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Granola by the numbers

COOKING

These aren't your cookie-sweet versions. They're light, nutty, sophisticated ones you bake at home.

October 10, 2007|Susan LaTempa | Times Staff Writer

It's a coolish October morning. You're invigorated by your morning run or yoga class -- and famished. At home, before dressing for work, you breathe in the heart-gladdening aroma of coffee and then, amazingly, something that's even better: the seductive, toasty fragrance of roasted grains, seeds, nuts and spices.

Just-baked granola. It's autumn comfort in a bowl -- and high-quality fuel to boot. And easy? Can you measure, stir and spread some stuff on a baking sheet? You're golden.

There are some foods so elemental, so satisfying, that although they represent an ancient cooking idea, they're reinvented in each era. The combination of toasted grains and nuts that we call granola (or "grainola" or "grunola" in some old cookbooks), a name that dates from the 1800s, is one.

But with each generation's rediscovery, it seems this essentially homespun, wholesome food is burdened with unnecessary ingredients that mask its appeal.

Granola's making a comeback -- again. Well-regarded restaurants, bitterly hip coffeehouses, luxury hotels and artisanal bakeries tout their often super-luxurious versions stuffed with whole nuts and exotic dried fruits. But the tendency is toward a richness achieved with lots of sweeteners and fats. Too much of either -- and it's incredibly easy to step over the line -- flattens the flavors and textures of the cereals and seeds that are the heart and soul of a great granola.

Let's get one thing straight: Great granola is not crumbled cookies. And in spite of the spin, whether the granola's made by a coffeehouse staffer or a restaurant pastry chef, it's invariably too sweet.

Cookbook recipes -- whether published in the bulk-grain-loving '70s, the go-with-oats '90s or Whole-Earth-meets-suburbia present -- are the same. They not only call for lots of butter and brown sugar but also require multiple stages of cooking so as not to scorch particular ingredients such as dried fruit.

A great granola has crunch, meltiness, warmth, savory, a bit of spice -- it's all there, not weighed down by sticky or overwhelmed by sweet. There's interplay: light, crisp oatmeal flakes and smoky, earthy bits of pecan in one mouthful. Or a chewy, mysteriously sweet tangle of coconut combined with the firm, toasty bite of slivered almond. You just need half a cup per serving it's so filling, but that half a cup makes for a happy whirligig of flavors and textures.

Once you start experimenting with unsweetened granolas, you'll find that because dried fruit is not soaked or softened, it comes across in this context like little nuggets of candy, adding only calories. Instead, wait till the granola's in the bowl, then play the fragrance of toasted grains against fresh fruit -- seasonal or always-available tropical. It provides the exact, right note of cool, slightly acidic contrast, as does plain unsweetened yogurt.

Moving away from using dried fruit allows for an incredibly simple quick-cooking method. And there's an easy rule of thumb for combining complementary flakes, seeds, nuts and meals -- it's almost a "one from column A, one from column B" approach -- that helps you keep in mind how they play off one another and become so pleasing in concert. It's a simple approach to making a small batch of granola so good that although it'll keep for a few days, it may not be around even that long.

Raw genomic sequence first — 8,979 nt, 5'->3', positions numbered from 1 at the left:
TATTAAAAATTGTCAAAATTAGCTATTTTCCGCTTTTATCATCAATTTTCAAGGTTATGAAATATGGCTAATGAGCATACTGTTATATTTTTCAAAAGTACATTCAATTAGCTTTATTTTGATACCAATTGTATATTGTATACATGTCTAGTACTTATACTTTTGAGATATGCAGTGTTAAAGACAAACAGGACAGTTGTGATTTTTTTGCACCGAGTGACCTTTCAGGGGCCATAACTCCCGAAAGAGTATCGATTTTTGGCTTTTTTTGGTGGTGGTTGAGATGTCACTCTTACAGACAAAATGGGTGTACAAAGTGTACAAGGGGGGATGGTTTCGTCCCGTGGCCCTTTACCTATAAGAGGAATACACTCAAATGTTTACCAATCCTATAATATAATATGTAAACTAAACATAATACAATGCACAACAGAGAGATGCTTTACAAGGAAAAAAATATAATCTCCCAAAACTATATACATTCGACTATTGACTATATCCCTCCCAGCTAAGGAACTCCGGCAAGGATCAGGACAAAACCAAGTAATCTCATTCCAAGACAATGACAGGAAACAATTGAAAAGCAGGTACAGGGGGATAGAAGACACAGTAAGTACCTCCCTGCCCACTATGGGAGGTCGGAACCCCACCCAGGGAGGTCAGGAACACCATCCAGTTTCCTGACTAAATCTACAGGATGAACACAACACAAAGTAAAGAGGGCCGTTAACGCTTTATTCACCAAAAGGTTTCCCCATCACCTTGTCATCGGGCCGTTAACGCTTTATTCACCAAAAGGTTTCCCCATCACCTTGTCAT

Once I figured out how to do it, I got hooked on making a batch of granola once or twice a week, mixing the dry ingredients the night before, then in the morning, simply tossing in the oil, juice, and/or flavorings and baking for the mere 15 or 20 minutes it takes.

For each batch, begin with rolled oats, the signature ingredient of granola. Next add a contrasting textural basic -- unsweetened coconut flakes, usually. Follow with smaller amounts of a meal of some kind -- wheat germ, nut meal, corn meal, ground flax -- and small seeds (sesame, sunflower, pine nuts) or chopped nuts. Add the showoff ingredients: large whole (or halved) nuts or seeds such as cashews, almonds or pumpkin seeds. Add a small amount of canola oil and a touch of liquid (such as prune juice or maple syrup).

Pecan-pepita granola is a wonderful basic granola that has a light, crunchy base of oatmeal, coconut and wheat germ that gains depth with the addition of pecans daintily spiced with cinnamon. Almond-cashew granola is a bit more luxurious and, depending on the kind of nut meal used, takes on almost creamy notes (with almond or hazelnut meal) or an intriguingly bitter crunch (with flaxseed meal).

And if you're an inhabitant of the savory breakfast universe, whether your favorites are miso soup and pickles, leftover pizza or rice and beans, try the savory granola recipe. Spiced with cumin and mustard seeds, it's also great with yogurt -- for lunch or an afternoon snack, maybe, after a trip to the gym.

Once you've measured in your chosen ingredients, just toss to combine and coat, then spread the mixture on a baking sheet and bake (now's the time to grab a shower or check your e-mail). When the granola's golden brown, pull it from the oven and allow it to cool (say for about the time it takes to read the funnies and the op-ed pages). One spoonful will take the edge right off your day.

susan.latempa@latimes.com

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